Two Labour & Co-op MPs join Starmer’s shadow cabinet

Anneliese Dodds is the first woman to be appointed shadow chancellor

Two Labour & Co-operative MPs have been given senior positions in Keir Starmer’s shadow cabinet.

Jonathan Ashworth (Labour & Co-op MP for Leicester South) remains shadow secretary of state for health and social care and Anneliese Dodds (Labour & Co-op MP for Oxford East) has been appointed shadow chancellor of the exchequer. Ms Dodds is the first woman to hold the role of shadow chancellor; no woman has ever served as chancellor. Labour’s Lisa Nandy has been appointed shadow foreign secretary and Nick Thomas-Symonds shadow home secretary.

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“We are living through a national emergency. Under my leadership, the Labour Party will always act in the country’s interest to save lives and protect livelihoods. That will be the number one priority of my shadow cabinet,” said Sir Keir, announcing the appointments.

“We will be a responsible opposition that supports the government where we believe they are right and challenge them when we believe mistakes are being made.”

Anneliese Dodds was appointed shadow Treasury minister by Jeremy Corbyn in 2017. Responding to the Conservative’s budget last month, Ms Dodds said it failed to repair a decade of austerity and was “a missed opportunity to reshape our economy for the better”.

“From a lack of statutory sick pay for ‘precarious’ workers, to the broken social care system and flawed universal credit rollout – the coronavirus is exposing the weaknesses in our economy and public services,” she said.

“[This budget] was a chance to fundamentally change how our economy works – but that chance wasn’t taken. The Conservative government talks about levelling up, but as a Labour and Co-operative MP I know that this cannot be achieved without structural changes to the way our economy is run and distributes rewards.”

She added that for a fairer, more productive economy, the budget “needed to invest in growing the co-operative sector, and creating a level playing field so that businesses who don’t play by the rules can’t get away with paying less than their fair share of taxes or using more than their fair share of the world’s resources”. 

Ms Dodds acknowledged the budget held “some, limited, areas of progress for the co-operative sector,” highlighting changes that mean housing co-ops will no longer have to pay unfair punitive taxes and the recognition of the need for more inclusive financial institutions.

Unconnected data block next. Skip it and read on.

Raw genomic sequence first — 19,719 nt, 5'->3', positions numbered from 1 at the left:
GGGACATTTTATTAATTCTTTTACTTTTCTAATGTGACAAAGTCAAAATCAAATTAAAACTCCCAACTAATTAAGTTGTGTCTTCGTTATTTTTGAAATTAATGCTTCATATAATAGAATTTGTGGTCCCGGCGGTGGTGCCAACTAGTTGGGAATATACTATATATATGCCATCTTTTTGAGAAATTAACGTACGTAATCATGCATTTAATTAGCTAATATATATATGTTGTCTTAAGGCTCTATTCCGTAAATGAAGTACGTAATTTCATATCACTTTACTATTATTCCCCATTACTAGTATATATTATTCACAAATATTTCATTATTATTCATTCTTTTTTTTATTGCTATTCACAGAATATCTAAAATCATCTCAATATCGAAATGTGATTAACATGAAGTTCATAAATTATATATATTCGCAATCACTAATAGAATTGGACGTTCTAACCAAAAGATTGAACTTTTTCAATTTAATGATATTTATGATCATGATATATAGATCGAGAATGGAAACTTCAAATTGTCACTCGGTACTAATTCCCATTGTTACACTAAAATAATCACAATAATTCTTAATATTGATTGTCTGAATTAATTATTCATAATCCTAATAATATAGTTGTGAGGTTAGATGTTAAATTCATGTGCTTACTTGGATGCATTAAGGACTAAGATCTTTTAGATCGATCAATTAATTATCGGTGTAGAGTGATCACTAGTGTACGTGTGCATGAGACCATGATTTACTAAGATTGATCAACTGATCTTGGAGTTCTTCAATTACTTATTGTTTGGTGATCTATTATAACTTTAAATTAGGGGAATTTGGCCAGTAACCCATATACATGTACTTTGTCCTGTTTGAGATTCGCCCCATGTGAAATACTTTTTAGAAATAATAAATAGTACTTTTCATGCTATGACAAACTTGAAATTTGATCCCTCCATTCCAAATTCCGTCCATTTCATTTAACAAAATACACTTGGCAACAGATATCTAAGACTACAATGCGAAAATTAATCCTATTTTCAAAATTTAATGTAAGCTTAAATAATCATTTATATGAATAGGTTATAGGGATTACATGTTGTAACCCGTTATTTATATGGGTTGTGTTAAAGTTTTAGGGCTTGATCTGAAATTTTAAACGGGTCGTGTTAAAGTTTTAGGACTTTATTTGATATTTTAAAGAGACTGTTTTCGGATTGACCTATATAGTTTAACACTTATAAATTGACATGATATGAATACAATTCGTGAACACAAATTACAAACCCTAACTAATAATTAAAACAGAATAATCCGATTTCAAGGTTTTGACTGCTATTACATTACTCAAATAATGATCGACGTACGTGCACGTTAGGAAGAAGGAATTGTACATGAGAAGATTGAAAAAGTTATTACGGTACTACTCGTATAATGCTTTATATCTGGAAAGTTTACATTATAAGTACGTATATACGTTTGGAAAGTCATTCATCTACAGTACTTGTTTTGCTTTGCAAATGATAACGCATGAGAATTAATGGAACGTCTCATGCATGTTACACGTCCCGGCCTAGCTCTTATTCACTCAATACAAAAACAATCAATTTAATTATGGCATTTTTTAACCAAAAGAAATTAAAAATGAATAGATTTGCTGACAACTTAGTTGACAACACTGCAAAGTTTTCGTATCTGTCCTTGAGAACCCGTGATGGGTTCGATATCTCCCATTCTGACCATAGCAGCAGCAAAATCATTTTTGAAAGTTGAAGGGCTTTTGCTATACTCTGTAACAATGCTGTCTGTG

“Beyond just recognising that these problems exist, however, we urgently need action. For many years the Co-operative Party has been campaigning for a fairer financial system, building on the work of credit unions and other financial cooperatives. Now we need support so they can play a far larger role in increasing peoples’ financial resilience, especially those with limited resources,” she added.

Congratulating Ms Dodds, Co-op Party general secretary Joe Fortune said it was “a huge shot in the arm for co-operators and the co-operative movement to have someone as talented and committed [as] the shadow chancellor of the exchequer.”

Ms Dodds, who has a degree in PPE from Oxford University and a PhD in government from LSE, was formerly a Member of the European Parliament for the South East England region (2014-2017), serving on the economic and monetary affairs committee, with a focus on corporate tax avoidance. She has long championed women’s rights, making headlines in 2016 when she took her four-month-old daughter Isabella to Strasbourg where she spoke on tax avoidance laws.

Writing on International Women’s Day this year, she talked about how although women have come far in terms of gender equality, there is still a long way to go. “Women still only make up 202 out of the 650 Members of Parliament – although, after the last election, the Labour Party actually has more female than male MPs,” she said. 

She also highlighted the drastic underfunding of women’s services, adding that it is “crucial that where we can, we as a nation support women in crisis [who are] disproportionately impacted by crisis, across the world”.

“I will continue to push for women’s equality through my work in parliament [but] we must all continue to celebrate how far we have come, and the women around us, too.”

Jonathan Ashworth has served as shadow secretary of state for health in the shadow cabinets of Jeremy Corbyn and Keir Starmer since 2016. Born in Salford, he studied PPE at Durham University, served as national secretary of Labour students in 2000 and previously worked as an adviser to Gordon Brown and head of party relations for Ed Miliband.